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1 essay
by Mike Nagel

Mike Nagel's essays have appeared in apt, Hobart, DIAGRAM, and The Paris Review Daily. His first book, DUPLEX, is available now from Autofocus Books.

Hand Grenade

"I don't design clothes. I design dreams." — Ralph Lauren

So here I am, 34 years old, married and childless, gainfully and painfully employed, a walking, talking advertisement for the nutritional value of Hot Pockets and Flintstones Vitamins. Recently I started wearing a neon yellow belt. I'd bought the belt for ten cents during the American Apparel going-out-of-business sale. This was back when I lived next to an American Apparel that was going out of business. 2016 or so. The belt hung in my closet for five years, unworn. I didn't intend to wear it. It was a weird belt. Then one day, just a few weeks ago, I put it on. I looked at myself in the mirror.

"Rock and roll," I said.

* * *

This summer, J and I moved to East Plano, into a quiet neighborhood with a fantasy theme. One street is called Princess. One is called Camelot. We rented an old house with three bedrooms, a breakfast nook, scratched-up hardwood floors, an overgrown backyard that gets like zero sunlight whatsoever and is like 90% mud. The backyard, we decided, is a project. One of many. When you're 34 and you don't have kids the thing you do have is projects.

"I'm working on my projects," you think. "My projects require my attention."

One of the projects that requires my attention is this whole backyard situation. The other one is my life. It seems to me that both are just kind of happening willy nilly.

"Willy nilly?" my counselor says.

"Willy nilly," I say.


* * *

I don't really have a counselor. I have a guy I bring my laptop to when it's acting funny. Warren in IT. Sometimes I think Warren is my counselor. Sometimes I think other people are my counselor, too. I don't know how you're supposed to know who your counselor is.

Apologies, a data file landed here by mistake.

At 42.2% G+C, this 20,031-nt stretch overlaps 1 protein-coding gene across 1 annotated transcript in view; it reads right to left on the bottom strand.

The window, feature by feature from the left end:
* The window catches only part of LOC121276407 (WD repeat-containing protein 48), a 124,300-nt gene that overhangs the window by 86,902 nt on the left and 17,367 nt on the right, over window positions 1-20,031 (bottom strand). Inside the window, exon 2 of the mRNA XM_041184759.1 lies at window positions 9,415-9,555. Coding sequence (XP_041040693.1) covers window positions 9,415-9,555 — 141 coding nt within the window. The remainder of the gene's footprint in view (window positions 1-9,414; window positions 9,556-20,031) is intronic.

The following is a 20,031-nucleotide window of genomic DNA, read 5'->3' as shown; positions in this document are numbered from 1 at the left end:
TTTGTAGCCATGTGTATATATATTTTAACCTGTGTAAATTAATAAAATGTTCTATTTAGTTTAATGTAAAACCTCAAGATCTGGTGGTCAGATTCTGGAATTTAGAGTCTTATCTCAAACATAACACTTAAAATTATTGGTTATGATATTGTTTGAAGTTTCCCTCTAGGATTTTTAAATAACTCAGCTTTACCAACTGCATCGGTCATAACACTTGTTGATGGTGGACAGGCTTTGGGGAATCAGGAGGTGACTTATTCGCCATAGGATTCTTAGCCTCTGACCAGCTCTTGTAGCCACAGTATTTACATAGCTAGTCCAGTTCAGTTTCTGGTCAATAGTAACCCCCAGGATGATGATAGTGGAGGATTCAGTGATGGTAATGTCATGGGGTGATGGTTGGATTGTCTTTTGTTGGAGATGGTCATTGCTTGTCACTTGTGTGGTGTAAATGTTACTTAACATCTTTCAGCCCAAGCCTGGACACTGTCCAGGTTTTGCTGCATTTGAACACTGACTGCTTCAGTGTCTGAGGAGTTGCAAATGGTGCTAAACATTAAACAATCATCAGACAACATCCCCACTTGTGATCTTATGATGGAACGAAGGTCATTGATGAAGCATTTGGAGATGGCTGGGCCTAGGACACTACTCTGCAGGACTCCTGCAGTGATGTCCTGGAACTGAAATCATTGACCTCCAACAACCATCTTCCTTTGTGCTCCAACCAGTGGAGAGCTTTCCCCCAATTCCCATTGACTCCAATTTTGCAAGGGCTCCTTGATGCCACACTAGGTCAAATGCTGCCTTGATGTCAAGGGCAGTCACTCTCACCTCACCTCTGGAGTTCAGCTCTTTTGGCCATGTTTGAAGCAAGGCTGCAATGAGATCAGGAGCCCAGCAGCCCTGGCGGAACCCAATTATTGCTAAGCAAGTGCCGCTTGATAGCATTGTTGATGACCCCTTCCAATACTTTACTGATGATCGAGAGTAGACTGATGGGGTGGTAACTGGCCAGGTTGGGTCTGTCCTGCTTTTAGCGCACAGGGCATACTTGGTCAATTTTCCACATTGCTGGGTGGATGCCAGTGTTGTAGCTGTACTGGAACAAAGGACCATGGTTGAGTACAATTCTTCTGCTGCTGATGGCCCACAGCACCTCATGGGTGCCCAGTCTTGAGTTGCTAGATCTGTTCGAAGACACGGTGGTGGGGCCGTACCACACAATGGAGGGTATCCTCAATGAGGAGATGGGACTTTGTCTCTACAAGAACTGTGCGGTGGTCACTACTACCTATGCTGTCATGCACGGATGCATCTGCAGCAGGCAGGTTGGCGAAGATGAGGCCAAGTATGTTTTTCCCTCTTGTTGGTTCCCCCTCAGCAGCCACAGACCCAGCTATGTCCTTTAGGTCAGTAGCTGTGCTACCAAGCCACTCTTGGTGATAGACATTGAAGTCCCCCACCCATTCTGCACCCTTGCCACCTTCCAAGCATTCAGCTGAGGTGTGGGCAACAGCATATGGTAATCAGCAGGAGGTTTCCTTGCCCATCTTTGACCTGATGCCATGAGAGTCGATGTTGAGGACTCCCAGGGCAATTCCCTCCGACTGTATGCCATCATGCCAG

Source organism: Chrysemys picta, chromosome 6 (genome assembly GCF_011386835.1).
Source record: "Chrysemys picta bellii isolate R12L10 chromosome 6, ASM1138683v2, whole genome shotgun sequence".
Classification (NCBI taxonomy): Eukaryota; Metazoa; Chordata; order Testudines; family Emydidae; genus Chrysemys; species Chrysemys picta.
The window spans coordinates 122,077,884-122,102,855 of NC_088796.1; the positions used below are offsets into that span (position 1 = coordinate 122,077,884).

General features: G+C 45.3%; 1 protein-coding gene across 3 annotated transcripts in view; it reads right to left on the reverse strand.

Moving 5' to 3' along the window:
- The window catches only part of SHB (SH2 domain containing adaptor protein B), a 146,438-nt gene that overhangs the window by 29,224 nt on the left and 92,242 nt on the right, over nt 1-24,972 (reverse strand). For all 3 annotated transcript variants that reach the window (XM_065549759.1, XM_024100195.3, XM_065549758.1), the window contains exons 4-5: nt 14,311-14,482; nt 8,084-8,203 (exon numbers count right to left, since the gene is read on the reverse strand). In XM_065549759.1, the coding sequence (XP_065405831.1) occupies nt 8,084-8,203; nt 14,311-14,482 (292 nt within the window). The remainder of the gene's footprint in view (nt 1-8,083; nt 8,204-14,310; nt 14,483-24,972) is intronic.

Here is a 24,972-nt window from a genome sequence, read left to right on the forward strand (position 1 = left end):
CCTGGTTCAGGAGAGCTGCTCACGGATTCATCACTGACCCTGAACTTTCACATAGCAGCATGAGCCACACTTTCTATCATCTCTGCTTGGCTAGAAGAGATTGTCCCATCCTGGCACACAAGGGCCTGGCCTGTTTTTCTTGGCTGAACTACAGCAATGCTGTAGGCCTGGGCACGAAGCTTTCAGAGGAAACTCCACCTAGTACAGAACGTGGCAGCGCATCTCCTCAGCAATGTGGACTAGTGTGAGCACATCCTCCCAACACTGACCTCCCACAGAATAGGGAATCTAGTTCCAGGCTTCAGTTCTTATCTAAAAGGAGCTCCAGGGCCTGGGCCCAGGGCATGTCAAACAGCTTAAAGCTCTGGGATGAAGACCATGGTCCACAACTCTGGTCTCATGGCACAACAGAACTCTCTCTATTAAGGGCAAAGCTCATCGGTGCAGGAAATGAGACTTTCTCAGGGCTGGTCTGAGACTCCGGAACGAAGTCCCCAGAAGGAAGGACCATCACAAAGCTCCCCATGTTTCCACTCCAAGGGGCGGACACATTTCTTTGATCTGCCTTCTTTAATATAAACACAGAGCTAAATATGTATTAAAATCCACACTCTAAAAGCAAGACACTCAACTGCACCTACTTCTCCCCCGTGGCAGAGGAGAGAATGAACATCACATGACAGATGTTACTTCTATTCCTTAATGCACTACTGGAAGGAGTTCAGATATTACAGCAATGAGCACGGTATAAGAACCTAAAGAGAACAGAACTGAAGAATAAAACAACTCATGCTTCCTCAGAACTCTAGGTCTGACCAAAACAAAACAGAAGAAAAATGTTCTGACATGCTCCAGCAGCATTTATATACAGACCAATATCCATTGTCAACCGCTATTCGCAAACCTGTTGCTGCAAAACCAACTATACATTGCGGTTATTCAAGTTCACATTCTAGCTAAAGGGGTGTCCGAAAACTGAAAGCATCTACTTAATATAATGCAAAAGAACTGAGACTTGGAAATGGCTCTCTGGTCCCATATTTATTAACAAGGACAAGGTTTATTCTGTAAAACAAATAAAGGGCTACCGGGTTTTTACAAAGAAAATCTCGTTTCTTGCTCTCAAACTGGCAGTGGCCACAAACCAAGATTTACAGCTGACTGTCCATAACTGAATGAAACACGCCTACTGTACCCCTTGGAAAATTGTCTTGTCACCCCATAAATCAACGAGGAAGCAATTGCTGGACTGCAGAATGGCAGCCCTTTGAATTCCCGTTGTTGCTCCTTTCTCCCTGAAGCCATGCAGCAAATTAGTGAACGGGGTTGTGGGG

"You need to stop eating so many crackers over your keyboard," my counselor tells me.

"You need to cut down on simple carbs and sugars," my counselor tells me.

"You need to try our Jalapeño Popper MEATeor Bites," my counselor tells me. "With our signature chipotle ranch dipping sauce."

"K," I always say. "Why not."

And I mean it. Why not. It is one of my deepest philosophical convictions that everything is kind of just whatever.


* * *

A few weeks after we moved into this house, J tried planting grass in the backyard. The seeds were blue. She held some in her hand.

"These," she explained, "are pre-fertilized seeds."

"And these," I explained to her about what I was holding, "are 3D Crunch Chili Cheese Nacho Doritos."

When the seeds didn't work I tried to act surprised.

"Maybe the PH balance was off," I offered.

"Yeah," J said. "The PH balance."

The truth is that I have my doubts about some of the basic functionality of our natural world. Photosynthesis. Cellular Mitosis. The RGB color wheel. It all strikes me as just a little bit convenient. I don’t think it’s fake or anything. I just don't think we're getting the whole story. I've heard if you slice open a cocoon, all you'll find inside is a bunch of Elmer's glue.

"You weren't supposed to see that," God said when Moses caught a glimpse of him walking behind a boulder that one time.

* * *

"Do you want to go on being fooled every damn minute of your life?” Japhy asks Ray in Dharma Bums.

“Yes," Ray says. "That’s all I want."


* * *

These are my rock and roll days. My yellow belt days. A small wardrobe adjustment can change your life. I really believe that. I believe all kinds of stupid things. At night I watch The Twilight Zone on Netflix. It's hosted by TV's own Rod Sterling. Five seasons. 156 episodes. A land of shadow and substance, things and ideas. In the morning I strut around the neighborhood waving at everybody like I'm some sort of celebrity. I am, I tell myself, doing public relations.

"Hi!" I say.

"Hii!" I say.


I wave with one hand. Then I wave with the other hand. I alternate hands.


"Hiiii!!!!" I say.


Most of our neighbors are in their 60s. They water their lawns with a hose. They use some sort of attachment. I don't know where you get attachments. Home Depot, maybe.


"What is that?" I yell at Burt. "Some sort of attachment?"